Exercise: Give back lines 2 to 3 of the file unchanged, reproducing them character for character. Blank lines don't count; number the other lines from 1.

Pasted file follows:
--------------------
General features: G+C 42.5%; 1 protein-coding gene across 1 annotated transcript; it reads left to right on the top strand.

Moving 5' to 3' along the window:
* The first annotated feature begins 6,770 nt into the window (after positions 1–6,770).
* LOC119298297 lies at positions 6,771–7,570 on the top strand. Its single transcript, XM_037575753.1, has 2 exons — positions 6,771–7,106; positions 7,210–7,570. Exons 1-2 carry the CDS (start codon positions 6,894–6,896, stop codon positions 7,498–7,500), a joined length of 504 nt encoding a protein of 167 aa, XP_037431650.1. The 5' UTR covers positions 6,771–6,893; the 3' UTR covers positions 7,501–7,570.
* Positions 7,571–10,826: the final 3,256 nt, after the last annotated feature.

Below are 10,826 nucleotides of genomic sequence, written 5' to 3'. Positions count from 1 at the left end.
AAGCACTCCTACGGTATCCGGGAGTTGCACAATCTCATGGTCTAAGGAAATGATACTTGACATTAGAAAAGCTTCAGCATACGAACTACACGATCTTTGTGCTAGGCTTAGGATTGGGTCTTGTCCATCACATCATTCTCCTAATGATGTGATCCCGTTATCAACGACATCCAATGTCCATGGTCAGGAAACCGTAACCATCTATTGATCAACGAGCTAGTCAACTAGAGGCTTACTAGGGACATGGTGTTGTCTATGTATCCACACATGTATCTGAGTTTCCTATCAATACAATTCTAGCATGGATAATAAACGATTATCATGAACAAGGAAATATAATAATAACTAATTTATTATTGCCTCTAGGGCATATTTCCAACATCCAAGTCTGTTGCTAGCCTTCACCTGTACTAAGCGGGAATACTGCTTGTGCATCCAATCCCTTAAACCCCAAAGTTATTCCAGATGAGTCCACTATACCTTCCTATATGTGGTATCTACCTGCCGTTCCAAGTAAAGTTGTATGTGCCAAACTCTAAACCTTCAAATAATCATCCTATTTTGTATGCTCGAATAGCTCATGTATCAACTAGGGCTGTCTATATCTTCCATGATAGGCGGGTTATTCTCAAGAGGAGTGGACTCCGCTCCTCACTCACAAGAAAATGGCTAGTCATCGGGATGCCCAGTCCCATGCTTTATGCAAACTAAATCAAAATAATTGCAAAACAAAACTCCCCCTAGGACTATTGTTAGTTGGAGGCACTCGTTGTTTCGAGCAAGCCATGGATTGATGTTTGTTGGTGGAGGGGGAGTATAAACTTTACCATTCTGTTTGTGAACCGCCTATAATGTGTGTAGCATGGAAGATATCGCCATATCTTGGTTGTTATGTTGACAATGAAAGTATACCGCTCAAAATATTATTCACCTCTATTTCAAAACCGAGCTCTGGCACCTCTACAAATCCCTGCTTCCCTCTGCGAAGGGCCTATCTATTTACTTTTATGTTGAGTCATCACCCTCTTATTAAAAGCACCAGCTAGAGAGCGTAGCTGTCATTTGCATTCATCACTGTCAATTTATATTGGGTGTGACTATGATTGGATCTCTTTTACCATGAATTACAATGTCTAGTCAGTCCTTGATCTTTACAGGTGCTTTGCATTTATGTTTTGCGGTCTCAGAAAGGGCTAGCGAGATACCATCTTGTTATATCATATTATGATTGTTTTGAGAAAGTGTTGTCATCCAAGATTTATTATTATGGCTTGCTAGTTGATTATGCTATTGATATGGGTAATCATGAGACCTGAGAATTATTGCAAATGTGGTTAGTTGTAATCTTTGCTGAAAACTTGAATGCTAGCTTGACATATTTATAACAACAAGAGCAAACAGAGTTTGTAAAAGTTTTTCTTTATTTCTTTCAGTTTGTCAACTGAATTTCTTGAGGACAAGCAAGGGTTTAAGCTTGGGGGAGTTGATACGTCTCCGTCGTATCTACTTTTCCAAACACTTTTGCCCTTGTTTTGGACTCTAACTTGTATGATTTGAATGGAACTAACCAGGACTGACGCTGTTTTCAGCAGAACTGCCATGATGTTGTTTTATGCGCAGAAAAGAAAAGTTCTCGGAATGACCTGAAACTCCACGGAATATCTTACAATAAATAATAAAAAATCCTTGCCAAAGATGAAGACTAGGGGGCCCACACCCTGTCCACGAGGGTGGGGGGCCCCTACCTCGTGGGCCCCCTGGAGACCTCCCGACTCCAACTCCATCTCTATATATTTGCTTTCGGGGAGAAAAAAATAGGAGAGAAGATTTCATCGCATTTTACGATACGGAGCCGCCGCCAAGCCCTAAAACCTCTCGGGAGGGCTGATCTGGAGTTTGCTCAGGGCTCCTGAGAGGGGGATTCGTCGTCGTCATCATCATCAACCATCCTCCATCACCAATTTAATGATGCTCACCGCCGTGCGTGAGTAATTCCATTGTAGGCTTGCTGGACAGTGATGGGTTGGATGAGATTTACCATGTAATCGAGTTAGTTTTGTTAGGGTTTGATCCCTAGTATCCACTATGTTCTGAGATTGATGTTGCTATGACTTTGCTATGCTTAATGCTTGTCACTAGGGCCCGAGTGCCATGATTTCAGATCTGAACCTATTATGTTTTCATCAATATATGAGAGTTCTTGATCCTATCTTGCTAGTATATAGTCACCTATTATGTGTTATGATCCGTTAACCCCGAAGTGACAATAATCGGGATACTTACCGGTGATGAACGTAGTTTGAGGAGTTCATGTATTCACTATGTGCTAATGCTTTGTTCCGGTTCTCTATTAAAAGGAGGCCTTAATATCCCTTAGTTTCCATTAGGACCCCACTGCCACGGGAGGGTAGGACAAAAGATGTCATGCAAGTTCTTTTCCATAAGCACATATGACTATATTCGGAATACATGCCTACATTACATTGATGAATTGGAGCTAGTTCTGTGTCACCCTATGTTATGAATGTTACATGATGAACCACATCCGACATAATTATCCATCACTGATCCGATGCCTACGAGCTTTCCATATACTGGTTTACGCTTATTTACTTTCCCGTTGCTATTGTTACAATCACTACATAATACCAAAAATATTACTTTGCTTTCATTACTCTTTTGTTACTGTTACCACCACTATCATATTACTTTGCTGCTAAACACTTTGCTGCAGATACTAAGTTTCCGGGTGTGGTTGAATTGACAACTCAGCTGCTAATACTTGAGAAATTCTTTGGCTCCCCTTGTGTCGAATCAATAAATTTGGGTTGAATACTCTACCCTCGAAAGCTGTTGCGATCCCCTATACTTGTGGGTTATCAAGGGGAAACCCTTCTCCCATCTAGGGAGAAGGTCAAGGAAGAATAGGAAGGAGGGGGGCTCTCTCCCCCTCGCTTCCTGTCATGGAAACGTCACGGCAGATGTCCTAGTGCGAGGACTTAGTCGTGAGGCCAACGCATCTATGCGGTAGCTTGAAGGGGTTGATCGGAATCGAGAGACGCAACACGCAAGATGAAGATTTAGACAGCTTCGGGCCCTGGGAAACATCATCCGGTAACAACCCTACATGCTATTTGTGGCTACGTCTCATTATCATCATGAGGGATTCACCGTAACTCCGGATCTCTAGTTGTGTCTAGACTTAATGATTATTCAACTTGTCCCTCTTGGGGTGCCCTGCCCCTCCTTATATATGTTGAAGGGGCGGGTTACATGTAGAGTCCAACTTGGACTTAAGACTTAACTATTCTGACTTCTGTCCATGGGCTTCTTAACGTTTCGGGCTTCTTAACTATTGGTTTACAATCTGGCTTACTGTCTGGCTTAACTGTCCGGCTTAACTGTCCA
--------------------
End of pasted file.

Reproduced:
Moving 5' to 3' along the window:
* The first annotated feature begins 6,770 nt into the window (after positions 1–6,770).